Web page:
The new 2017 GT-R recently took center stage at the 2016 New York International Auto Show. During its (ongoing) 10-year run, the monstrous GT-R, although an incredibly capable machine to begin with, has evolved considerably to the precise performance machine that it is today.
Nevertheless, even if most parts were either changed or tweaked along the way, its engine building process is still done by hand at Nissan’s plant in Yokohama, Japan.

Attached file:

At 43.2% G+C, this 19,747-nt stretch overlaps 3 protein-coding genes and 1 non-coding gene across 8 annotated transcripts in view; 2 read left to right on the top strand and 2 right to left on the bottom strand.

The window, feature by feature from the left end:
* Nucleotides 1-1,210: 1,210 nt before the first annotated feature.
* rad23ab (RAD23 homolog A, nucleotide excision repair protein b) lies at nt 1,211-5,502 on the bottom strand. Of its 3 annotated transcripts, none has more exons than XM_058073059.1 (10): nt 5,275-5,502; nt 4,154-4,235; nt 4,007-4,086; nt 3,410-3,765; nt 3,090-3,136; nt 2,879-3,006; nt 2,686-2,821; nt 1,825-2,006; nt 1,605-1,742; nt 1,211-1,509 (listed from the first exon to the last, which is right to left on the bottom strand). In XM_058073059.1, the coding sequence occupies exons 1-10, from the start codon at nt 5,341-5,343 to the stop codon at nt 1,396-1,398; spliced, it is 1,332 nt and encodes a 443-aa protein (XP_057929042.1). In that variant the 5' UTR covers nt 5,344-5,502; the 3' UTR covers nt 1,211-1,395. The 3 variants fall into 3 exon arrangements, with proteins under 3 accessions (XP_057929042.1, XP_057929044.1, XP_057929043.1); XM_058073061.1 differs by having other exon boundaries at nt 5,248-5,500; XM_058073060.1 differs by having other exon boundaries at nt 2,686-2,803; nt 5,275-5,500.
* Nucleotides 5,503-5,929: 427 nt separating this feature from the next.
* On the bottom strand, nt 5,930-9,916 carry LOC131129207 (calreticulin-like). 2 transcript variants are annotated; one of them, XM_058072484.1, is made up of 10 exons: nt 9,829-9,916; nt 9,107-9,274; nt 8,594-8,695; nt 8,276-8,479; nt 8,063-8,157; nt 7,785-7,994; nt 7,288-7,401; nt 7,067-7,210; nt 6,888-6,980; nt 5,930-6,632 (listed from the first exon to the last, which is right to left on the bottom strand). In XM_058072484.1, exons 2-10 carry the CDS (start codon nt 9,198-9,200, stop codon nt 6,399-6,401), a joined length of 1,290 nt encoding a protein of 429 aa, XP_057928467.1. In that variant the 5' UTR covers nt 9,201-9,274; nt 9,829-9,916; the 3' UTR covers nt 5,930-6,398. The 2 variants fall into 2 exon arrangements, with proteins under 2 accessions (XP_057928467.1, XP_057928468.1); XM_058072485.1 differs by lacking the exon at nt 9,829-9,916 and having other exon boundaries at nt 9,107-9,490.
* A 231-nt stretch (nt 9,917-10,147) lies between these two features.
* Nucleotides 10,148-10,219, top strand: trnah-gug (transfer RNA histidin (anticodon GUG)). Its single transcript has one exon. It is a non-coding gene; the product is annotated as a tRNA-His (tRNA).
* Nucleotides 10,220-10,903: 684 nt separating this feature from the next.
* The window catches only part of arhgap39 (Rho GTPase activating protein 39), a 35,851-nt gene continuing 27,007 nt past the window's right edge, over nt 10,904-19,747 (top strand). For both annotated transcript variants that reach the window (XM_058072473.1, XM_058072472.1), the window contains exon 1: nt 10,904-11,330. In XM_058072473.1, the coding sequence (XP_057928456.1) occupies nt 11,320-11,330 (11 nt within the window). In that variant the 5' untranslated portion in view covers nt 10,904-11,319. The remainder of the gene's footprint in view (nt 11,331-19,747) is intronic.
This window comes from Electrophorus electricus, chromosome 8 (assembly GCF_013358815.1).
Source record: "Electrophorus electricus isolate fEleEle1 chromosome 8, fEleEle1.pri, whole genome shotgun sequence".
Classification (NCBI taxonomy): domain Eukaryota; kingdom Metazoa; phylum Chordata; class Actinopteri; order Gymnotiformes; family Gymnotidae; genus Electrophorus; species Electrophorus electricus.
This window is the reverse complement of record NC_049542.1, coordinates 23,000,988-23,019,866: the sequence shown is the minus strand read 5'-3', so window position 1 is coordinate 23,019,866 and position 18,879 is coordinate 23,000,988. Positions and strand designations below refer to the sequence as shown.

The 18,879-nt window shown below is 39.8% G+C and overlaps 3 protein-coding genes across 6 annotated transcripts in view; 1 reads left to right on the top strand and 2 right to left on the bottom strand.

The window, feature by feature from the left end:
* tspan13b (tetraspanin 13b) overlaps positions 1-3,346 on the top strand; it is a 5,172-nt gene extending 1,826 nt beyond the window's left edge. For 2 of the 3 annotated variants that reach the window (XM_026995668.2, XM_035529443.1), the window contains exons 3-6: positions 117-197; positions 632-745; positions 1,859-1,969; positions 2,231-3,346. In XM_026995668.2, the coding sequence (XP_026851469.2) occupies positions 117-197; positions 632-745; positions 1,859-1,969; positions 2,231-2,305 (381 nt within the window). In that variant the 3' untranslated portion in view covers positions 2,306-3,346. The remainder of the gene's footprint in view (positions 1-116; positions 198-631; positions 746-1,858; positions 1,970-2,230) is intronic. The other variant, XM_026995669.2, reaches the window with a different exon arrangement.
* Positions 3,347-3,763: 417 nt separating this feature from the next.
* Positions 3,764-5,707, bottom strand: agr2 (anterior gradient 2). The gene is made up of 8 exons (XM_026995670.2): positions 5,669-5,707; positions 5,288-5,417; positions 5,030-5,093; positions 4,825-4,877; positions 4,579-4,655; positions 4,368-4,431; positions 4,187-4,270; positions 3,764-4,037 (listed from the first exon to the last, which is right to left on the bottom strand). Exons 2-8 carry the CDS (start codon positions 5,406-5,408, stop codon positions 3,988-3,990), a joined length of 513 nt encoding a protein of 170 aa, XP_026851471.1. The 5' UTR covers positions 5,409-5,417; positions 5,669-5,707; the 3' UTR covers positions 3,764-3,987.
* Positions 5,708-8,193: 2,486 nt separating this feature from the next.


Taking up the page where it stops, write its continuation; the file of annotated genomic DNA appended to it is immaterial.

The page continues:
Each individual 3.8-litre twin-turbo V6 fitted in the 2017 Nissan GT-R is assembled by one of the five master craftsman called ‘Takumi’. The artisans have more than 100 years of experience between them and have learned how to inspect parts for quality with microscopic precision, guaranteeing precise fitments for every engine build.
This video below tells a story about what it takes to become a Nissan Takumi and their remarkable skill of precision craftsmanship unparalleled by either man or machine